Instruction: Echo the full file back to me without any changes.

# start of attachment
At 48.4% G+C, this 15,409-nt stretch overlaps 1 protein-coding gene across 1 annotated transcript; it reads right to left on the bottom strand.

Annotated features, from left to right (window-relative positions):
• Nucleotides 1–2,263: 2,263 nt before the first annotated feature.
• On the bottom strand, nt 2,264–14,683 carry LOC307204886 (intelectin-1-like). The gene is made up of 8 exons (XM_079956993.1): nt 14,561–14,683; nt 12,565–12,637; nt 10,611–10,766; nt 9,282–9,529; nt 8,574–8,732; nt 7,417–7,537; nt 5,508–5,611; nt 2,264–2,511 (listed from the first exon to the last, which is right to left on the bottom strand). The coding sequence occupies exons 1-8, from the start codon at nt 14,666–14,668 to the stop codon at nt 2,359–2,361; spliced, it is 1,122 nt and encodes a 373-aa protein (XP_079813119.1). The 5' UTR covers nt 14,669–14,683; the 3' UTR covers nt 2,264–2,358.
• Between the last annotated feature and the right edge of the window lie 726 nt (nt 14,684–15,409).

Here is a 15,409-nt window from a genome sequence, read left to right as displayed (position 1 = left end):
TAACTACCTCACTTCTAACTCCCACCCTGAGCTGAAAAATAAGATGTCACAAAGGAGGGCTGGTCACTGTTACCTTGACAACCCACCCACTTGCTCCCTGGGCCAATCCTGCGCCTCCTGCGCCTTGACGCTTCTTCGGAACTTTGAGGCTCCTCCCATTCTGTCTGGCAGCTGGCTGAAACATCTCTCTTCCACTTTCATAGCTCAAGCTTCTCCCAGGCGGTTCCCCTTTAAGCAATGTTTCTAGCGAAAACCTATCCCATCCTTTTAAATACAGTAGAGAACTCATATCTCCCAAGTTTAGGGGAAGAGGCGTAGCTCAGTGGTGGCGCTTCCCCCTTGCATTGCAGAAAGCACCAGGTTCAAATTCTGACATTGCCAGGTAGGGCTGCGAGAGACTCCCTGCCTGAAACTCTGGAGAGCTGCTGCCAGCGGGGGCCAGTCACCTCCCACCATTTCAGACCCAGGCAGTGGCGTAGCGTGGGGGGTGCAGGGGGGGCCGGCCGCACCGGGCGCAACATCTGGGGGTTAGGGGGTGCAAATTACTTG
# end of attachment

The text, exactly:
At 48.4% G+C, this 15,409-nt stretch overlaps 1 protein-coding gene across 1 annotated transcript; it reads right to left on the bottom strand.

Annotated features, from left to right (window-relative positions):
• Nucleotides 1–2,263: 2,263 nt before the first annotated feature.
• On the bottom strand, nt 2,264–14,683 carry LOC307204886 (intelectin-1-like). The gene is made up of 8 exons (XM_079956993.1): nt 14,561–14,683; nt 12,565–12,637; nt 10,611–10,766; nt 9,282–9,529; nt 8,574–8,732; nt 7,417–7,537; nt 5,508–5,611; nt 2,264–2,511 (listed from the first exon to the last, which is right to left on the bottom strand). The coding sequence occupies exons 1-8, from the start codon at nt 14,666–14,668 to the stop codon at nt 2,359–2,361; spliced, it is 1,122 nt and encodes a 373-aa protein (XP_079813119.1). The 5' UTR covers nt 14,669–14,683; the 3' UTR covers nt 2,264–2,358.
• Between the last annotated feature and the right edge of the window lie 726 nt (nt 14,684–15,409).

Here is a 15,409-nt window from a genome sequence, read left to right as displayed (position 1 = left end):
TAACTACCTCACTTCTAACTCCCACCCTGAGCTGAAAAATAAGATGTCACAAAGGAGGGCTGGTCACTGTTACCTTGACAACCCACCCACTTGCTCCCTGGGCCAATCCTGCGCCTCCTGCGCCTTGACGCTTCTTCGGAACTTTGAGGCTCCTCCCATTCTGTCTGGCAGCTGGCTGAAACATCTCTCTTCCACTTTCATAGCTCAAGCTTCTCCCAGGCGGTTCCCCTTTAAGCAATGTTTCTAGCGAAAACCTATCCCATCCTTTTAAATACAGTAGAGAACTCATATCTCCCAAGTTTAGGGGAAGAGGCGTAGCTCAGTGGTGGCGCTTCCCCCTTGCATTGCAGAAAGCACCAGGTTCAAATTCTGACATTGCCAGGTAGGGCTGCGAGAGACTCCCTGCCTGAAACTCTGGAGAGCTGCTGCCAGCGGGGGCCAGTCACCTCCCACCATTTCAGACCCAGGCAGTGGCGTAGCGTGGGGGGTGCAGGGGGGGCCGGCCGCACCGGGCGCAACATCTGGGGGTTAGGGGGTGCAAATTACTTG